Calcium (Ca) Aids in formation of bones and teeth, normal blood clotting, muscle contraction and relaxation, heart function, and nerve function Milk and other dairy products, greens,
normal blood clotting, muscle contraction and broccoli, salmon, sardines, beans, peas and lentils.
Phosphorus (P) Aids in formation of bones and teeth.
Regulates release and use of body energy.
Helps carry fat in the body as a part of phospholipids. Helps maintain normal acid/base balance in the body.
Meat, fish, poultry, eggs, milk, cereal products.
Magnesium (Mg) Necessary for muscle contraction and nerve function. Meat, seafood, nuts, beans, peas, lentils, dairy products, whole grains.
Sodium (Na) Important component of body fluids, mostly outside cells. Table salt, meat, seafood, milk, cheese, eggs, baking soda, baking powder, bread, vegetables, processed foods.
Potassium (K) Important component of body fluids, mostly inside cells. Potatoes, melons, citrus fruit, banana, and most fruits and vegetables, meat, milk , beans, peas and lentils.
Summary of Some Trace Minerals    
Iron (Fe) Found in hemoglobin in red blood cells and myoglobin in muscle cells.
Needed to carry oxygen.
Liver, meats, egg yolks, nuts, enriched or whole grains, beans, peas and lentils.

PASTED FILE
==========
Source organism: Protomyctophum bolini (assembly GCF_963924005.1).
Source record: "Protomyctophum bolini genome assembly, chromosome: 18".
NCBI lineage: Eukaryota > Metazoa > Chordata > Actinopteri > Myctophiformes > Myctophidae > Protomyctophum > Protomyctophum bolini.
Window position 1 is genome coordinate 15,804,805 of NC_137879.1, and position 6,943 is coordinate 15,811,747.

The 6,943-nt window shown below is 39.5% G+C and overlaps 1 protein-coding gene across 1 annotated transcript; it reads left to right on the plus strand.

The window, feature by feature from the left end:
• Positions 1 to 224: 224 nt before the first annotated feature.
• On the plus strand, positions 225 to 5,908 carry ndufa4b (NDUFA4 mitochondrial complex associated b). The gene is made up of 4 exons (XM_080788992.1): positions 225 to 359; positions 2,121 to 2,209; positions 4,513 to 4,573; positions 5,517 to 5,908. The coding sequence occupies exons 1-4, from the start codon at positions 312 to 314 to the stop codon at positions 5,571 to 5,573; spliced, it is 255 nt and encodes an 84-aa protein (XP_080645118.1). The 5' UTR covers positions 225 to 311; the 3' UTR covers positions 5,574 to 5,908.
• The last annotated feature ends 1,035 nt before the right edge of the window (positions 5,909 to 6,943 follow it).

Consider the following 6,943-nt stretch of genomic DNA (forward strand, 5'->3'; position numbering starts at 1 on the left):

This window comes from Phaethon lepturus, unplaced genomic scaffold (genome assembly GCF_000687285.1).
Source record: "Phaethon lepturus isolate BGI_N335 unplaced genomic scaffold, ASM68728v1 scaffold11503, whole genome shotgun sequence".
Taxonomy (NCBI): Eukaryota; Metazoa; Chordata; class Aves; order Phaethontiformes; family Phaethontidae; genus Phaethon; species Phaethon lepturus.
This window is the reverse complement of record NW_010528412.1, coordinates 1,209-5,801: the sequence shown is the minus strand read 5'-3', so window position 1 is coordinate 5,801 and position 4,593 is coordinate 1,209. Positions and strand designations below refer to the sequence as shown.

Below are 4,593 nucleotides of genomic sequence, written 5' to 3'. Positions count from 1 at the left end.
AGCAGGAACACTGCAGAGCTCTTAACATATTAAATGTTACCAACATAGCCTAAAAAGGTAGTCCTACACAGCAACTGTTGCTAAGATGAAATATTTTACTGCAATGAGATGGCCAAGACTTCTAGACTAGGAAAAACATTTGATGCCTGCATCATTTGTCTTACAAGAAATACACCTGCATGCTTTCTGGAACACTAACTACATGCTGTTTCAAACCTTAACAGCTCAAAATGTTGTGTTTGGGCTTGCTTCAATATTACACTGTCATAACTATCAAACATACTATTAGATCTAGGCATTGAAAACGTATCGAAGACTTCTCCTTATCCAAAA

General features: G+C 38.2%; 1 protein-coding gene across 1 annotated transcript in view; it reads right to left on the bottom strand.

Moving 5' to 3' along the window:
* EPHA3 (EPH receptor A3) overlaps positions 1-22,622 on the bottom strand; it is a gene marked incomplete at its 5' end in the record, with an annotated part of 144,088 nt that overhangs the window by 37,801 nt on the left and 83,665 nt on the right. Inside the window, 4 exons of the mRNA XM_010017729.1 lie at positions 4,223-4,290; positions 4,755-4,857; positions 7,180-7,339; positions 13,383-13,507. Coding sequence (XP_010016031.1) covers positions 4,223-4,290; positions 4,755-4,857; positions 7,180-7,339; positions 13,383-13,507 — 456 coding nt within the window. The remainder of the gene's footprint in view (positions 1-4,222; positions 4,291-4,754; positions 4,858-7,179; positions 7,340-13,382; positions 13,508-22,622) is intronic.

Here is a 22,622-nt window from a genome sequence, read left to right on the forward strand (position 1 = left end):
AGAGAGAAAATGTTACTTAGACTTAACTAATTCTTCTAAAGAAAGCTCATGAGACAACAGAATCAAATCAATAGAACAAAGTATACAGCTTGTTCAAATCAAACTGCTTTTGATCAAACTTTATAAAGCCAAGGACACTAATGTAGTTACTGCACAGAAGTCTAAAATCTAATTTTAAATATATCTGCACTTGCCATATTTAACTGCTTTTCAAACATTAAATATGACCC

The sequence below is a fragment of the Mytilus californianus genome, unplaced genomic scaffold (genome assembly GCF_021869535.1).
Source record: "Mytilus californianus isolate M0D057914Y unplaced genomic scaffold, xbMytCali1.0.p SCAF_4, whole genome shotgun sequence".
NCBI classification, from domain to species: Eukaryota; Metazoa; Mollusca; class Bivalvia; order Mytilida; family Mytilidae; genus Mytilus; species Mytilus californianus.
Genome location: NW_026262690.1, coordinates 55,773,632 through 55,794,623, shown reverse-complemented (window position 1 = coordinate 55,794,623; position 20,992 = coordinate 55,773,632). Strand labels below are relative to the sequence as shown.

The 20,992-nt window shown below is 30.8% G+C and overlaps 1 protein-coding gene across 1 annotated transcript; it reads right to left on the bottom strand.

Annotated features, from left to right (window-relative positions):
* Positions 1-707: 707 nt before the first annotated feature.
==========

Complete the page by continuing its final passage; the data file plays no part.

Iodine (I) Part of thyroid hormones (thyroxin and triiodothyronine). Seafood, iodized salt.
Selenium (Se) Acts as an antioxidant. Grains, meat, poultry, fish, dairy products.
Zinc (Zn) Part of important enzyme systems.
Found in the hormone insulin.
Meat, seafood, whole grains.
Chromium (Cr) Helps body use insulin. Liver, brewer’s yeast, whole grains, nuts, cheeses.
Copper (Cu) Part of many enzymes. Beans, peas, lentils, grains, nuts, seeds, organ meat.
Fluoride (Fl) Part of teeth and bone. Helps prevent cavities in teeth. Fluoridated drinking water, fish, tea.



United States Department of Agriculture. Accessed at:

United States Department of Agriculture. Dietary Guidelines for Americans 2010. Accessed at:

Whitney, E.N. & Rolfes, S.R. Understanding Nutrition, 13th ed. 2013. Thomson/Wadsworth Publishing Co., Belmont, CA.

Janice R. Hermann, Ph.D., RD/LD

Nutrition Specialist